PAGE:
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The threat of
transnational organized crime has worsened and grown in complexity in the past
15 years. Illicit transnational criminal networks have taken advantage of the
latest technological developments and their new state-power capabilities to
have a global reach of terrorism. Criminal networks present growing national
security threats to the United states and undermine the security of the
international community.

It is in the vital
interest of the U.S. government to shape new norms and culture in the
intelligence community to assess risks, predict behavioral patterns of
transnational organizations, and realize opportunities to prevent the
proliferation of transnational organized crime. This will require enhanced
long-term intelligence and information sharing through heightened cooperation
among law enforcement authorities at Federal, State, local, tribal and
territorial levels.

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II.                 
Background Information

            Transnational organizations form a link between illicit
drug trafficking – including routes, profits, and corruptive influences – and
terrorism that are both home-grown and imported Islamic terrorism. In this new
information age, transnational organizations have demonstrated an ability to
adapt, diversity, and converge.

            Transnational networks have taken advantages of
technological advancements – such as communications system – to have a global
reach of terrorism. Criminal networks have three primary enablers: first, they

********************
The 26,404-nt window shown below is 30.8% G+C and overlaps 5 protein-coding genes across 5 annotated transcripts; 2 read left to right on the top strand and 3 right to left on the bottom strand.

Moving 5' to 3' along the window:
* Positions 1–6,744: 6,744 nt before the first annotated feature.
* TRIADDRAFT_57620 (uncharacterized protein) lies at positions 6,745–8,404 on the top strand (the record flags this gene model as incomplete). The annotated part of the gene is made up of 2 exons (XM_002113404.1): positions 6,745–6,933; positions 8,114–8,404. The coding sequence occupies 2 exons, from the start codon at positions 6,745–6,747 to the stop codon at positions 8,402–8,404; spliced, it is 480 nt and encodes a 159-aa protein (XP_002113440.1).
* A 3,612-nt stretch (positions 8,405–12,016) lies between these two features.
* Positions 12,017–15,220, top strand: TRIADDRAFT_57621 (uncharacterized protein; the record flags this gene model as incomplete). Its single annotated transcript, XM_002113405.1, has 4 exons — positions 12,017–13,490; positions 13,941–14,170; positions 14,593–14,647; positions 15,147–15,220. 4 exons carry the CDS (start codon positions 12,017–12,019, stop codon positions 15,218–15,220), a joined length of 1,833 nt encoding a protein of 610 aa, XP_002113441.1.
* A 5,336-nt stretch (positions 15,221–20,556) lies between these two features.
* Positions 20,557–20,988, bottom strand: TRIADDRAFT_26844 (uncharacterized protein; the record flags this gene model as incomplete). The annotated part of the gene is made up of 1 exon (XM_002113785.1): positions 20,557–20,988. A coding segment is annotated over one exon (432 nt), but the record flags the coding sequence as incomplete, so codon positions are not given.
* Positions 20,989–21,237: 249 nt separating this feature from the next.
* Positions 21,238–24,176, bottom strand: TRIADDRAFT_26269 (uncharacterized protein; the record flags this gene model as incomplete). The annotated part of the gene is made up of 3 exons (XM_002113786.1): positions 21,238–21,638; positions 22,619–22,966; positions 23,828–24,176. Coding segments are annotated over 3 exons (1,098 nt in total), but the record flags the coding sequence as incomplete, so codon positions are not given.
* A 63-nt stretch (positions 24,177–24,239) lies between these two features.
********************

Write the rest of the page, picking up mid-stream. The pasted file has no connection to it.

reap huge profits from transnational criminal organizations, such as illegal
narcotics trade; second, they have the ability to recruit talent and reorganize
themselves which were historically limited to corporations and militaries; and
lastly, they enjoy elements of state power such as diplomatic, informational,
military, and economic leverage.

            Today, the two most dangerous threats posed by these
networks are corruption and cyber security. Corruption enables transnational
criminals to assimilate into societies and prevent rule of law from ensuring
safety of citizens, statehood, and global governance. Further, cyber threats
have tremendous capability to shut down state infrastructure. The U.S.
government faces unprecedented indirect and direct threats that undermine state
sovereignty and national security.

            A clear and present danger posed by proliferation,
diversification, and globalization of illicit networks require more
comprehensive and global intelligence approach. The convergence of networks
creates a crime-terror-insurgency nexus; terrorists and insurgent networks seek
to collaborate with criminal networks to finance their activities, while
transnational criminal networks have adopted techniques of terrorist violence
as a strategic communications plan.

The intelligence
community has a unique advantage to collect, analyze, and inform
decision-makers of the best policy options to enhance long-term intelligence
and information sharing to combat transnational organized crime in the information
age.

III.        
Policy Options:

1.           
The first policy option to increase collaboration with the private
sector through appropriate oversight. Sharing information and working closely
with the private sector may allow greater opportunities for the intelligence
community to ensure the safety and security of our citizens and assets both
domestically and internationally.

The advantages of this policy recommendation: The private sector
has the technical expertise to better equip staff members of the intelligence
community of the complex and interwoven activities of transnational criminal
organizations. They also have unique access to sensitive information of their
customers and their networks to predict behavioral patterns of individuals in
transnational organizations to the intelligence community. Partnering with
private companies, such as telecommunications and online social media